• HSBC (free I think) and TechCom (66,000VND ~ 3USD) Bank has the lowest rate.
  • Exchange money at banks.


  • No scams in particular.
  • Just watch out for overpriced things.
    • Even overpriced items are cheap when compared to prices back home.
    • Overall, almost everything in Vietnam is inexpensive. I had to used the phrase “expensive for Vietnam” to clarify the prices of things.


  • If you need a visa to enter (Americans do) get a visa beforehand to save time.
    • Visa at the airport (you did nothing beforehand) — 2 to 3 hour wait or denied entry.
    • E-visa — 15 minutes.
    • completed vise — no wait

(Việt Nam)

How to get there:

  • You can enter by plane, train, boat, or bus.
  • Make sure to get a visa before going to Vietnam. Although some nationals can get a visa at the border for a few days, many cannot or will need a visa for longer stays.
    • Visit the Vietnamese embassy in your country to get a visa.
    • Or you can apply for a visa online if you do not live near an embassy or consulate.
    • Remember if you enter Vietnam on a single entry visa then leave, you must wait 30 days before returning to Vietnam on another visa.





  • Don’t worry if you cannot get Vietnamese dong from your local bank back home. You can get your dong at the bank in Vietnam. (DO NOT get money at the airport. You will never get a good rate. Use an ATM/bank.) Don’t get too much; no one will buy it back from you. Many hotels, fancy restaurants, and tour agents will take US dollars or Euros. Though who knows what exchange rate they will use? You will need dong for taxis, small shops, and local restaurants and vendors.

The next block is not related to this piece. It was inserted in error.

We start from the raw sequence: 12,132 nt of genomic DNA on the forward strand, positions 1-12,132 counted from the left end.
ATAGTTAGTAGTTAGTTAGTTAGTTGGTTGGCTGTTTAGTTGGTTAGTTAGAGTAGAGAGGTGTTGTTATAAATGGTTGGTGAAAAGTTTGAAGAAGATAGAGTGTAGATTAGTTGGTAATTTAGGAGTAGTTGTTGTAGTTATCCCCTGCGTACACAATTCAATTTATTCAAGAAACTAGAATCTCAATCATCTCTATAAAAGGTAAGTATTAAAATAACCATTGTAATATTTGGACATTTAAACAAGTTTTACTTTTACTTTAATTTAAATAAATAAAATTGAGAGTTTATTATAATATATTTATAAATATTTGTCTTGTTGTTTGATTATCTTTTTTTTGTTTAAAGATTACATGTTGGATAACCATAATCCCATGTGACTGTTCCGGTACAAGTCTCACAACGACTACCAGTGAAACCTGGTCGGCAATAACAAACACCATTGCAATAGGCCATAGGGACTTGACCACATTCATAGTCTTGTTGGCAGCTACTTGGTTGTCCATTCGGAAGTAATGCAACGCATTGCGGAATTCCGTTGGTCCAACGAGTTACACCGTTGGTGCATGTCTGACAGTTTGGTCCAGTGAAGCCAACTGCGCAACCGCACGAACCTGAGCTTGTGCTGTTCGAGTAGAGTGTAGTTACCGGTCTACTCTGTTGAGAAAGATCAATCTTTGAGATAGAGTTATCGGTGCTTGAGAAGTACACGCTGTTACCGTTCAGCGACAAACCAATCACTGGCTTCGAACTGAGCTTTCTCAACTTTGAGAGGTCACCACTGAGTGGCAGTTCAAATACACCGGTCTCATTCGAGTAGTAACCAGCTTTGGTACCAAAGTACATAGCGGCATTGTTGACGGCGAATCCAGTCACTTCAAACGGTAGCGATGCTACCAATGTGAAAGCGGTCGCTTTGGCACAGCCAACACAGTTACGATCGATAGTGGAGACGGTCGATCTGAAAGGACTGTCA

• When you get to Hanoi or Ho Chi Minh pick up a map of the area from any hotel, hostel, travel agency, or tourist information center. Once you have one of those you’ll be able to find anything.
  • Having a map of the area in Hanoi is very important. Every block has a different street name so once you know the name of street something is on you can easily find it with a map.
  • Wherever you choose to stay, make sure you bring a picture and the address of the hotel. One common trick that taxi and motorbike-taxi drivers like to pull is to take you to the wrong hotel. When you say, “I asked for ABC Hotel!” They will tell you that the name changed. They usually get a commission for bringing tourist to certain hotels.
    • Sometimes hotels do change names. But most likely a hotel will not change names between the time of your booking accommodations and your arrival without telling you.
    • Also, asking the average Joe on the street for ABC hotel will do nothing. Locals don’t stay in hotels, so they don’t remember hotel names. But Mr. Joe will know where 123 Hanoi St. is.
  • Also for taxis, NEVER agree to a flat rate fee. The flat rate fee will always be way higher than it should be. Always demand that the cab driver use the meter. If he doesn’t want to use his meter, get out. Taxi drivers are a dime a dozen. This is true in most countries.
  • For motorbike taxis, settle on the cost of the ride before getting on. Ask fellow travelers for advice on how much a ride should cost.
  • Watch out for cyclo drivers that claim not to have change as a way to get more money out of you. If you need to, wait for one of those fruit vendors to come along and buy something from her to make change. You really should ask the cost to your destination and make sure you have exact change before you get in the cyclo. 
  • It’s best not to say anything bad about Ho Chi Minh while in Vietnam. He is still very much loved by his people.
  • There are companies that charge 10USD to take you from Hanoi to the airport. They are all around Hanoi. Use one of those instead of jumping into a random cab.